scientific publisher with a reputation for excellence spanning more
than 150 years. The journal therefore figures in the SpringerLink
world-class exploratory tool on the Internet (over 500 peer-reviewed
journals and 2000 books online) which enjoys access via multiple
portals -- it is highly visible in the research community. For
other reasons why authors should publish in this issue, please see
(search under the discipline of computer science): http://www.,10735,5-111-2-103775-0,00.html.
The Editor of the journal is Professor Karamjit S. Gill, University
of Brighton, Brighton, United Kingdom.


The length of a paper may vary, but authors must write concisely.
The title is not to exceed 48 letters and spaces. The body of the
manuscript should include a 100 word abstract explaining its
international significance. 6 key words or phrases are to be provided
as well as full information (affiliations, titles, address, telephone,
etc.) concerning the authors. Each paper shall be reviewed by an
international and multidisciplinary panel of referees and shall be
communicated accordingly. As this is an interdisciplinary effort,
we encourage all submitters to write their papers for a general
audience. In practical terms, this means avoiding jargon when
possible and providing simple definitions for any terminology that
is not in regular usage outside your discipline. Also, for purposes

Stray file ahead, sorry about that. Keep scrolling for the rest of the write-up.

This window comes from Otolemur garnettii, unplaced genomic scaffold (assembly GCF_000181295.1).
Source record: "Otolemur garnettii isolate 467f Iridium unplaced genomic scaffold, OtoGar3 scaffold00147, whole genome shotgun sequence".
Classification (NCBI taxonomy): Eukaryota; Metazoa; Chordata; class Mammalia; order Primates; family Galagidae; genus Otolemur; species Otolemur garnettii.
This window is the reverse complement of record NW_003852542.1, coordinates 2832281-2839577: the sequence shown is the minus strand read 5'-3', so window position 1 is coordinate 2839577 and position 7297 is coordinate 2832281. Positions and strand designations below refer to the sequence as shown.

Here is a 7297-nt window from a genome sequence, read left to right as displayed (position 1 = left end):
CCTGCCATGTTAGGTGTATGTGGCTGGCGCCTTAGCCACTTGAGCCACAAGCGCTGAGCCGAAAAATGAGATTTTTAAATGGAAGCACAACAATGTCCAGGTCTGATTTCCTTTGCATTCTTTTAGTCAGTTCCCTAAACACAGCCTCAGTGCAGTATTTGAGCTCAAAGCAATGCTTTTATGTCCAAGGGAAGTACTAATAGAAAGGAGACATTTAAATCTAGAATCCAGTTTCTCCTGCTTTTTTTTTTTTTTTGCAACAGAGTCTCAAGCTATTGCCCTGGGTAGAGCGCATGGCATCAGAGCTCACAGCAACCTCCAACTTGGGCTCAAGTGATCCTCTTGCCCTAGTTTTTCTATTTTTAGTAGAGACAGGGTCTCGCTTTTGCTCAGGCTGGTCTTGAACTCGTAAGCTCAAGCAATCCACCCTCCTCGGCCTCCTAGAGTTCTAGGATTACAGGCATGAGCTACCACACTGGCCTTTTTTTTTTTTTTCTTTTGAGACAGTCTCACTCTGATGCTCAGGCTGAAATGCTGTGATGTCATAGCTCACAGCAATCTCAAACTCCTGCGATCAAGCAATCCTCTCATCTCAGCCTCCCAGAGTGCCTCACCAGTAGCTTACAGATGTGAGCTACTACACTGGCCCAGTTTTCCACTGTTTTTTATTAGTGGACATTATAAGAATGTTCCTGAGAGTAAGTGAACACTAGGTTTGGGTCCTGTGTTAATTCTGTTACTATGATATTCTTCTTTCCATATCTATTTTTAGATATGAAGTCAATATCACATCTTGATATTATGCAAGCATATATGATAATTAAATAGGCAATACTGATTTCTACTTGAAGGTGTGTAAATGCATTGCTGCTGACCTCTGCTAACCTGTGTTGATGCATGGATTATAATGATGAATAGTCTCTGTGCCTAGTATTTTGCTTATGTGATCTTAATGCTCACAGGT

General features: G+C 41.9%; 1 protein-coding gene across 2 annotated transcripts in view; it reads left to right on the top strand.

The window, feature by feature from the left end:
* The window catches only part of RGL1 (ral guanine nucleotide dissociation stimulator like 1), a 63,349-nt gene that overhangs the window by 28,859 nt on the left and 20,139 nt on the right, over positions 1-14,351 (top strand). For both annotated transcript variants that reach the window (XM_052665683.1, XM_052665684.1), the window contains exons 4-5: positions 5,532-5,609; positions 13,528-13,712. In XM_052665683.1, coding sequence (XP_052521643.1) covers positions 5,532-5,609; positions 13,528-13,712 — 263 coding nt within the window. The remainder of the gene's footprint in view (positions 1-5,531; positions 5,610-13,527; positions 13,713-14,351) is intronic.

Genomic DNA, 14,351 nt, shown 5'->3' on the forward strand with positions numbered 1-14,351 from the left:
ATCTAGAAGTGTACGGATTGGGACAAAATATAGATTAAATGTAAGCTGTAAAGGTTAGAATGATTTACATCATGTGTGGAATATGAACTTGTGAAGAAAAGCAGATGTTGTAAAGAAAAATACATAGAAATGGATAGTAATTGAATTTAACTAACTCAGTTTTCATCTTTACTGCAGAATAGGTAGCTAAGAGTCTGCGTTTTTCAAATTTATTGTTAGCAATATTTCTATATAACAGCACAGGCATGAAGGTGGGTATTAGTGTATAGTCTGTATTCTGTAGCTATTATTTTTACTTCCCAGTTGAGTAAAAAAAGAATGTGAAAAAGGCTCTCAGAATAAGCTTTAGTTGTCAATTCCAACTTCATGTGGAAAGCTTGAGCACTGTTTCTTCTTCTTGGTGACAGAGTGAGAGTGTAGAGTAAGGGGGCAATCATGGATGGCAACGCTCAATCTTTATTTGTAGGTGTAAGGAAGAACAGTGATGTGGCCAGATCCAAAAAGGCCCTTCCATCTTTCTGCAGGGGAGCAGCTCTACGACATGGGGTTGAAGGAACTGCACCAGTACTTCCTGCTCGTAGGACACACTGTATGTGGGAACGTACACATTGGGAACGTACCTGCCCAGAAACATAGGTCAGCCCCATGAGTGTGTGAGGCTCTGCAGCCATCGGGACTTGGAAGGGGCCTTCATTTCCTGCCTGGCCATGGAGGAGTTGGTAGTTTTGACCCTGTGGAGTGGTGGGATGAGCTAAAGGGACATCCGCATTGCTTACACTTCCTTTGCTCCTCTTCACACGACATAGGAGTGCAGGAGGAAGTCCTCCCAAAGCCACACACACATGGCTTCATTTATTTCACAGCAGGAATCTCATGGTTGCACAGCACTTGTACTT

of review, please indicate with what academic (or other) disciplines
or classifications your submission is associated. Please list up
to three possible reviewers (and their affiliation and contact
information) who are familiar with the field and are not closely
related via affiliation or recent collaboration to you. Full
papers are due on the 22nd of November 2004 for this special
issue scheduled to appear in mid 2005. Full papers will not be
accepted without approval based on your extended abstract.

* Submission of extended abstracts (1000 words: 13 August 2004)
* Submission of full papers for reviews: 22 November 2004
* Reviews: December 04 -mid January 2005
* Revision/acceptance: mid January 2005- end of February 2005

Please forward abstracts, questions and finalised submissions in MS
Word (Arial 10) format by e-mail to the Guest Editor:

Special Issue AI & Society
"Exploring Civic Intelligence: Descriptions & Prescriptions"

Douglas Schuler
Guest Editor
The Evergreen State College
The Public Sphere Project (of CPSR)
Phone: +1 206.634.0752
E-mail: [email protected]

Added August 22, 2004